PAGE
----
The chances of pairing a hole card with a second upcard (Provided no player holds a card of the same denomination as their upcard) are deduced by checking the number of upcards, none of which can pair their hole card are 3 in 44 or 13 ⅔ to 1 against. And the chances of pairing either their hole card or their upcard, provided the upcards showing are not of the same denomination, are 6 to 1 against. So if the pot holds seven or more times the amount it will cost you to put in and draw that second upcard, it is worth the gamble. If the pot has less, it is not worth the risk.
Don’t be afraid to fold. Sure, every one likes the action; that is why you play Stud. But no one has found a Stud player who enjoys losing money. If you are afraid to fold and crave action when your hand doesn’t merit your playing, you must eventually lose.
If you fold your first two or three cards, you lose little or nothing, because the big betting is seldom under way at this point. Usually, a player holding a big pair back to back won’t raise at that time for fear that this will cause the other players to fold. And a player holding a weak hand doesn’t raise, because they are trying to better their hand with the second upcard.
If a player raises before drawing his second upcard, you must analyze the player who made the raise as well as the upcard they are holding. Have they been a winner up to this time? If they are, the chances are better than even that they are bluffing; a big-winning player frequently seems to go on a betting spree. Or are they a heavy loser? If they are, they may be trying to steal the pot or to change their streak of bad luck. If you hold a good hand at this time, play for the second upcard.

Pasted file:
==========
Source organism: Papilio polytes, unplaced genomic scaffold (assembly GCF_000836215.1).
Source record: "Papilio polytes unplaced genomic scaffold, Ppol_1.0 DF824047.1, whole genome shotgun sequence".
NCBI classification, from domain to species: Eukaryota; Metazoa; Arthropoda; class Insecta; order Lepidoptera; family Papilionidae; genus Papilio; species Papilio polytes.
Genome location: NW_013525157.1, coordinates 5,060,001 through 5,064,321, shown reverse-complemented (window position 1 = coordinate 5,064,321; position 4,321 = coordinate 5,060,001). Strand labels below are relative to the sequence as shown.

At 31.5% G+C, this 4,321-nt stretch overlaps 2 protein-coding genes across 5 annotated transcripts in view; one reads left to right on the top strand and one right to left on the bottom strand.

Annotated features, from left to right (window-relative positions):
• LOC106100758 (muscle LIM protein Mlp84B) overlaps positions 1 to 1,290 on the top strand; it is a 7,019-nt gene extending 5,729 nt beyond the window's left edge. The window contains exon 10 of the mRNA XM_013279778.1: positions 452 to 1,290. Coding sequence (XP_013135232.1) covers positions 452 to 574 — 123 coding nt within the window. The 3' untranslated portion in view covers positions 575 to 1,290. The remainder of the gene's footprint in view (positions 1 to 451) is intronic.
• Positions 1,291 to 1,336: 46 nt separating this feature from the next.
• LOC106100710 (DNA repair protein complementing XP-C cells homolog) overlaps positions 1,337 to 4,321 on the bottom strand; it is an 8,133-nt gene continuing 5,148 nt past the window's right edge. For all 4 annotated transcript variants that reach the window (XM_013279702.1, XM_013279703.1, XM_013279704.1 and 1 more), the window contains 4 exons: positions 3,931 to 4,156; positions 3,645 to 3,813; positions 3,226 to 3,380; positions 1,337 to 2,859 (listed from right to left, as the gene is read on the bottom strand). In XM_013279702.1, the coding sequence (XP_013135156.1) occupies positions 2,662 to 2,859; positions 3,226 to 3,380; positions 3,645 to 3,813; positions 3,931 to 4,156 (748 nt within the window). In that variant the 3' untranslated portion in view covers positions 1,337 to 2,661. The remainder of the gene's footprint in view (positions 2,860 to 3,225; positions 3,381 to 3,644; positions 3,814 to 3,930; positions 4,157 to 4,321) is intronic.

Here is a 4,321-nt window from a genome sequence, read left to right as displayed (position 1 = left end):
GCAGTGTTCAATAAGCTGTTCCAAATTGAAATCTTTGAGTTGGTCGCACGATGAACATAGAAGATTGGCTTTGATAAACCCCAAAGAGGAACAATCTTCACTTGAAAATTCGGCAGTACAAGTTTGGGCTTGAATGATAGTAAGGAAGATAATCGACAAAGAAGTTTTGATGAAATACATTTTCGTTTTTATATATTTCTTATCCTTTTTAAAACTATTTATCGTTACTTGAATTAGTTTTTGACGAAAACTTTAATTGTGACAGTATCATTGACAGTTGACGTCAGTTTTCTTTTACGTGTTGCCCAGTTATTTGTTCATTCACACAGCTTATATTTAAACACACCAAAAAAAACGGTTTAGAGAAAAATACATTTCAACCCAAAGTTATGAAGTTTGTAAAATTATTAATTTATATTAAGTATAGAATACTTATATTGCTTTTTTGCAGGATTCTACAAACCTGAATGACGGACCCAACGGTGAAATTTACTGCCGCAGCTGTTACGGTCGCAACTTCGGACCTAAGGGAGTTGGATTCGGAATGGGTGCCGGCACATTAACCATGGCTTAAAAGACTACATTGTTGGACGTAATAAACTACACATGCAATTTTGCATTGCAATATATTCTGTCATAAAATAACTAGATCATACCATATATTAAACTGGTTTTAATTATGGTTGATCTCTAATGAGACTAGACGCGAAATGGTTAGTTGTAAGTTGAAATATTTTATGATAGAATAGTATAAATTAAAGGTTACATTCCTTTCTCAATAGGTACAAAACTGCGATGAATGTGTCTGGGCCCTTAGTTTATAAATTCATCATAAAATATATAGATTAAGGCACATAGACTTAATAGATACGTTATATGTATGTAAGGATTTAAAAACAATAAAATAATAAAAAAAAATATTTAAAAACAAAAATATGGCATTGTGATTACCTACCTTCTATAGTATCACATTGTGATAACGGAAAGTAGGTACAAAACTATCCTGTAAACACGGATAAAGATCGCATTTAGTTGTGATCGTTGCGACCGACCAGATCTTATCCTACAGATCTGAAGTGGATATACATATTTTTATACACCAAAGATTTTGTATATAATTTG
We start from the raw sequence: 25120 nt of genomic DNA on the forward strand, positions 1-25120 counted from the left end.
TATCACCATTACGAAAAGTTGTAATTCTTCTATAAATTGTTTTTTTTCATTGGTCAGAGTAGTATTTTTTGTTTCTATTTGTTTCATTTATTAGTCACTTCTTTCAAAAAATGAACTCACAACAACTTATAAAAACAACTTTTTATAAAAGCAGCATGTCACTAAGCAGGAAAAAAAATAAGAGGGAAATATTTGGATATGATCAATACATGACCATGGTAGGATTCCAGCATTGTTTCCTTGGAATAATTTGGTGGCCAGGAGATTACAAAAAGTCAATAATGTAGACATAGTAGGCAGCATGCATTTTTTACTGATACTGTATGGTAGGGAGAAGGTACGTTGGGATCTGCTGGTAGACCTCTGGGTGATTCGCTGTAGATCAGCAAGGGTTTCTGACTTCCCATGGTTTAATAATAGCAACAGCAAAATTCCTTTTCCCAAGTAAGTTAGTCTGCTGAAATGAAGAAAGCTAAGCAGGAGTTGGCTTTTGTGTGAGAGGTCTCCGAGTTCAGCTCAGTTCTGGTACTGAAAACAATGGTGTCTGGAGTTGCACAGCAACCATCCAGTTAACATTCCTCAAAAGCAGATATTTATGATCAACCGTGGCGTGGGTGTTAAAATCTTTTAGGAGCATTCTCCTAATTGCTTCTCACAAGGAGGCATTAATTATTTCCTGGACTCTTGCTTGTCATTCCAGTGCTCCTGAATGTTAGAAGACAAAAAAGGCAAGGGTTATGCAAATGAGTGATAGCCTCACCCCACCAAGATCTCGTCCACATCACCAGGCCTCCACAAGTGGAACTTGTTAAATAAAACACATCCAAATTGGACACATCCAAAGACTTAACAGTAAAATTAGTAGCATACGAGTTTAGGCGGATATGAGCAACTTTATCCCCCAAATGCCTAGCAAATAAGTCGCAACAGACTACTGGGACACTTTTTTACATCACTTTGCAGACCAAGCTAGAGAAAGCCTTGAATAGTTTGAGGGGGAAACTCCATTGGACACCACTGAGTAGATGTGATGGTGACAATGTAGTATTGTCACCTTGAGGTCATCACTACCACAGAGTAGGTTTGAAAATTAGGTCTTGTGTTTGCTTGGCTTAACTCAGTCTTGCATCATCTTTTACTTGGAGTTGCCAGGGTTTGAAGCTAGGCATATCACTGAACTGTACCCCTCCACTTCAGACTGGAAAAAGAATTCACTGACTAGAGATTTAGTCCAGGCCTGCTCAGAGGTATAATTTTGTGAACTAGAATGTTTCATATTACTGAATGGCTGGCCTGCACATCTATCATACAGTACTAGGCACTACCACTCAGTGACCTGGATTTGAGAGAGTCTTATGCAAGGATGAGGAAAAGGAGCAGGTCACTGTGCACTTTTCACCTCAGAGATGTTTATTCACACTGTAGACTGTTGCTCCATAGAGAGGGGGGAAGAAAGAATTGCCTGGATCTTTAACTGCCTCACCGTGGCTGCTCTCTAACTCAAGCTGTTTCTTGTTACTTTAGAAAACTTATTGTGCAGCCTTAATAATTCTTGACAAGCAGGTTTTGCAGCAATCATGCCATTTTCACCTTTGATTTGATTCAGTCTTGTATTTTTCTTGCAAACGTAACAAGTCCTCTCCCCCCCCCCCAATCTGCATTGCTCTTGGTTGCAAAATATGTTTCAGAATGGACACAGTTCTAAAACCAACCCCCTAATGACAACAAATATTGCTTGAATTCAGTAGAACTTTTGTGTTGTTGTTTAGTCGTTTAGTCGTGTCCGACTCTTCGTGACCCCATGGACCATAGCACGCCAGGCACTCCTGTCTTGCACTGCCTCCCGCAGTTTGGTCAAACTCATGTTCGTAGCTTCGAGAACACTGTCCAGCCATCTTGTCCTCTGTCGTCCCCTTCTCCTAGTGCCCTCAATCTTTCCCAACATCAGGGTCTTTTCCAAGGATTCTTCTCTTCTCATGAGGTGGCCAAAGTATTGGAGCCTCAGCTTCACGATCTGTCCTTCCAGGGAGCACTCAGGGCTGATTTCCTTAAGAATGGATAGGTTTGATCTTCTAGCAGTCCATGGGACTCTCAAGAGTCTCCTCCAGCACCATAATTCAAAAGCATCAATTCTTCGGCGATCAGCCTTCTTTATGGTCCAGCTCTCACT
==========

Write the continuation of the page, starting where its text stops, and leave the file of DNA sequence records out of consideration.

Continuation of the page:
Whenever you have your hole card paired with one of your two upcards and another player has an open pair showing of a lower rank, it is worth a raise for two reasons; the first is to attempt to drive out the other players and possibly the holder of the pair; the second is to force the holder of the lower hand to indicate the value of their hand by either dropping or raising. The ultimate goal is of course, to get the most money possible into the pot with the fewest players remaining.
One of the stupidest plays in Stud is to play for a flush when holding only three cards of the flush. The chance of making the flush by drawing two cards depends on the number of cards of the same suit in the upcards. For example: in a five-handed game, with three cards of the same suite showing in your opponents upcards, the odds against making the flush are approximately 24 to 1.
When you are in a pot and have drawn your third upcard with one more to go, and an opponent has you beaten with their upcards and the pot is not especially big, fold. But if the pot is extra big and only a reasonable amount is required to bet to receive that last card, and if you believe your chances or winning that hand are good should you draw a certain card (and the card is still alive), then by all means play.
If you do not hold a cinch hand and are in doubt about you holding the winning hand, a check is the proper play. You must think about trying to save money on an uncertain hand. By checking you won’t play into a trap and give your opponent a chance to raise if they hold a cinch hand.
After you have received your last card at Stud, odds should no longer be considered. By this time you know whether you have a cinch hand or not. If you have it, bet the limit; don’t check in the hope that your opponent will bet and you can raise them. If they have a raise in mind, the chances are that they will raise anyway when you bet. If not, they probably will also check, and you are out money.
Never give an opponent and opportunity to see your hole card for free when holding a cinch hand.